International Justice

CJ354 Endicott College

Is Rapid Development in Rwanda a Good Thing?

On the Gacaca Courts clip we watched today, the police chief said that, due to the genocide, Rwanda missed out on some development and advancement that was experienced by other states. She said that, because of this, Rwanda has to speed things up. It has to move faster. I think this is an interesting concept when it comes to Rwanda. From my understanding, much of the development that has gone on has been underwritten by aid or conflict, and its execution has not been very equal.

In a paper published through the Hotel Rwanda Rusesabagina Foundation, a claim was made that:

“Only 17% of medical personnel work in rural areas while the remaining 83% work in urban locations (HRRF et al, 2009). This figure is especially poignant when, according to the World Bank (2012), 81.1% percent of Rwanda’s total population resides in these underserved rural areas. Therefore, a little less than 19% of the population has access to 83% of health care personnel. According to Sahn and Stifel (2004), this “urban bias” leads to higher rates of infant mortality and malnutrition of adults and children and decreased access to contraception, lifesaving medications, and neonatal care.”

This alleged disparity in access to healthcare is biased, as the majority of the rural population is Hutu.

Additionally, the Rwandan military and government have been accused of profiting from the conflict in Eastern Congo. For example, many have heard of the mineral coltan, which has been one of Rwanda’s moneymakers. Critics of Rwandan government claim that Rwanda has been stealing coltan and selling it on the international market.

To me, these two forms of income do not seem sustainable. Should Rwanda be developing with a reliance on stolen goods and foreign aid? Will this be good for their reconstruction in the long run? With recent aid withdraws, Rwanda is already seeing a large portion of their money supply being removed from their expected “income.” What are the repercussions of developing in these relatively illegitimate ways?


One response to “Is Rapid Development in Rwanda a Good Thing?

  1. saskiadej November 16, 2012 at 12:17 pm

    I think this post brings up a lot of interesting points. There is a lot of debate about the effectiveness of foreign aid (such as the argument that it props up autocrats, creates reliance on aid, etc). Many political economists argue that aid is given for political and economic reasons. As a result, aid is more often given to autocrats, as they have something to trade (policy concessions) in exchange for aid. As mentioned above, Rwanda is a large recipient of aid, and has recently begun to see the withdrawal of support due to its alleged funding of the M23 in DRC; on Monday, Belgium was the most recent country to announce that it would be suspending aid ( The UK is also currently debating whether or not to give more financial aid to Rwanda (, and the UK Development Secretary has stated that the Rwandan government must demonstrate that it is acting in accordance with the principles of the aid partnership, including “respect for human rights and a commitment to good governance and poverty reduction.”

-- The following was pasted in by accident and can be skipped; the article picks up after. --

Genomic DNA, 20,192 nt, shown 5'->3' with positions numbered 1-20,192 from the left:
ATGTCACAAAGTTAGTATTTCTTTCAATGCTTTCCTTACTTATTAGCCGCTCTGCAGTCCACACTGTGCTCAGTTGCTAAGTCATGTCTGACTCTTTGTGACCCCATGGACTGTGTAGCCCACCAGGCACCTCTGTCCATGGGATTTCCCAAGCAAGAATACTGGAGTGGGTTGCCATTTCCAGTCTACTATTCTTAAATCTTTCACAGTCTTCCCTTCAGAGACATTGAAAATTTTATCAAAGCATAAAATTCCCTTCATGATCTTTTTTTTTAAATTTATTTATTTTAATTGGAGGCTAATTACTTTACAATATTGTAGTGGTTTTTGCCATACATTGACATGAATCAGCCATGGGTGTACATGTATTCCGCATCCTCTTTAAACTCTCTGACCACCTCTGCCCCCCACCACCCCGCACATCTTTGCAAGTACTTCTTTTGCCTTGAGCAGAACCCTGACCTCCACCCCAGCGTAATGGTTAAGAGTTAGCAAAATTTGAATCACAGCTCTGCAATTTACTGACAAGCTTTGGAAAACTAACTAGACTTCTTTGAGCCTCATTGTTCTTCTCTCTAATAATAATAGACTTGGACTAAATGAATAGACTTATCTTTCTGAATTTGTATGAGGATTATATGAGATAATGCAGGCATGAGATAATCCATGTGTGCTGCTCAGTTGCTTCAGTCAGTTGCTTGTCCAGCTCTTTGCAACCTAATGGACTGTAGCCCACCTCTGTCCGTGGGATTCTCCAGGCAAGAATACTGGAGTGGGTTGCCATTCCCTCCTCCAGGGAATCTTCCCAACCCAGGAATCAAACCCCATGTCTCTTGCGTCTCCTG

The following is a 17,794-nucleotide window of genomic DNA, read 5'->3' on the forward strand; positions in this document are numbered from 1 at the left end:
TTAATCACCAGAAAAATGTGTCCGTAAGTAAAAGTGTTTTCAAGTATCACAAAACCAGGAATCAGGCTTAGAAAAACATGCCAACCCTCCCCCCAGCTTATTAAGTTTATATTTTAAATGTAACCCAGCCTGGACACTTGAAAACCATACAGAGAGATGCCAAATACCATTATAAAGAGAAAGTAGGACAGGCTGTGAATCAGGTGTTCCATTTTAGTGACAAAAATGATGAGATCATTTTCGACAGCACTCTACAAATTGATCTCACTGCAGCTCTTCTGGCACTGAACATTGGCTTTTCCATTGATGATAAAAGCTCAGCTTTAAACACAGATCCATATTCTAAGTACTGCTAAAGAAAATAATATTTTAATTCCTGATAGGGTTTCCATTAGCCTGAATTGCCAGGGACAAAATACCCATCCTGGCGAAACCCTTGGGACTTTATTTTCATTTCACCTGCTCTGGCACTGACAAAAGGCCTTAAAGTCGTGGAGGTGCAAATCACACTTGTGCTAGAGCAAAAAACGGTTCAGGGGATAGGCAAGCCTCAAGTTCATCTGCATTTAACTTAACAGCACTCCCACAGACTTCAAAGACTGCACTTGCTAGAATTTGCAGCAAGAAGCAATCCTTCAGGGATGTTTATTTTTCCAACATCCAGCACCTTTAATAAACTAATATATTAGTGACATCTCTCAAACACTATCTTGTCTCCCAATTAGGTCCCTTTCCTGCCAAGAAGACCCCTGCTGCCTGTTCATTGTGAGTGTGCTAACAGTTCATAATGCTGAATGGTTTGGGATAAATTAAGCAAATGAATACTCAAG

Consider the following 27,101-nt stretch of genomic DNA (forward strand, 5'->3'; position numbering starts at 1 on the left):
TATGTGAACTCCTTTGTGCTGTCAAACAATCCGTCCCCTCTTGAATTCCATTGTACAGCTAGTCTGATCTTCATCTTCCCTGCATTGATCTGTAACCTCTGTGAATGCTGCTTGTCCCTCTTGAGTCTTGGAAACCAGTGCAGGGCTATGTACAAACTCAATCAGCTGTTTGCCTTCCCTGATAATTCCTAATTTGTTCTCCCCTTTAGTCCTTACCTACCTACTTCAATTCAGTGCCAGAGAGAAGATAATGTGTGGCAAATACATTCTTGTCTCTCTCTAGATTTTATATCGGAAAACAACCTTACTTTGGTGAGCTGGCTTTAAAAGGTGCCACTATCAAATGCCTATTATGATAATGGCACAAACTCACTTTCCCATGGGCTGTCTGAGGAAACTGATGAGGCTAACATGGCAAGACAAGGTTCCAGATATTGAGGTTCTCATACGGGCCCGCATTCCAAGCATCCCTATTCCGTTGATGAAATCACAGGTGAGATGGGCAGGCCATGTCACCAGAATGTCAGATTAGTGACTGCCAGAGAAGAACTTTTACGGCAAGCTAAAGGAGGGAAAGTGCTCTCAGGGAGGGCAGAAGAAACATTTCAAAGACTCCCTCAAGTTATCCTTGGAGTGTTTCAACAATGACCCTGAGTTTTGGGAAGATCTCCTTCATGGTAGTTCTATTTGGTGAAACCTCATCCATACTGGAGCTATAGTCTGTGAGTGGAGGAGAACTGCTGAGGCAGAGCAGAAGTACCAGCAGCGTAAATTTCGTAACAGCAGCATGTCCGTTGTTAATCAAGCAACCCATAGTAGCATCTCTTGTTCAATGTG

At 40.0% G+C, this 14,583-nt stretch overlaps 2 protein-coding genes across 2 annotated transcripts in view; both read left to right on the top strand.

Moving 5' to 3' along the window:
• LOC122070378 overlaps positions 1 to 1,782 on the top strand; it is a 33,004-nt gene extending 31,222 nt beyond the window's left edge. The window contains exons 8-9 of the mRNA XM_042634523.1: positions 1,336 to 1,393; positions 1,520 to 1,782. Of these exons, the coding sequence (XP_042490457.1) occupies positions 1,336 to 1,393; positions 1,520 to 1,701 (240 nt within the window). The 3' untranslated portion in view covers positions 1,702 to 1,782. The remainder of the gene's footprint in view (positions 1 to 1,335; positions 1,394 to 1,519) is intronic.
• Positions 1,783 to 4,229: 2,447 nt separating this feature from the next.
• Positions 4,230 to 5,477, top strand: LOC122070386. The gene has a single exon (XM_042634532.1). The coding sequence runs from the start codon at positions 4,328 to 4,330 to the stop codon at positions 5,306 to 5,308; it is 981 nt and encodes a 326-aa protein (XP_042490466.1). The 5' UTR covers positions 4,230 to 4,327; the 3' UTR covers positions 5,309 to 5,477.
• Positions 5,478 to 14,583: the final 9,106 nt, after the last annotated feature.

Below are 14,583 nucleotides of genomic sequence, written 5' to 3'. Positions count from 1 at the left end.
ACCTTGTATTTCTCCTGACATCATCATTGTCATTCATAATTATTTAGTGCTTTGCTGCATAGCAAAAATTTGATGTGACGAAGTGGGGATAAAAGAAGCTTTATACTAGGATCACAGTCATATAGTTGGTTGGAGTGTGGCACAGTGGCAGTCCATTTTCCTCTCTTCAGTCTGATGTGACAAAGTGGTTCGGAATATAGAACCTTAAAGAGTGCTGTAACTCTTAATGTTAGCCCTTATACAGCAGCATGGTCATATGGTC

Last month, the Rwandan foreign minister warned donor countries against cutting aid ( The country’s finance minister also recently stated that the Rwanda’ economic growth will likely be affected if the recent aid cuts continue into the next year ( He also claimed, however, that the country is aiming to finance its budget entirely by local resources within five years. Meanwhile, President Kagame has recently criticized African countries’ reliance on food aid, citing Rwanda’s success in favoring local production (

    Roughly 40 percent of Rwanda’s budget currently comes from aid. If the aid cuts do persist into the next year, and the Rwandan government continues to refuse to make concessions, how will it make up this difference in its budget? Despite the Rwandan government’s successes in moving to local production, it seems unlikely that the country will be able to fully end its reliance on foreign aid within such a short time frame. Furthermore, as mentioned above, the rise of inequality in Rwanda is also troubling. Whether or not aid is reinstated, it seems unlikely that fighting inequality will be a focus of the regime; any policy concessions will likely focus on aid to the M23, and economic concerns seem to be concentrated on enhancing economic growth. Could further rising inequality exacerbate tensions and create divisions in the post-genocide society, despite Kagame’s “Unity and Reconciliation” agenda?

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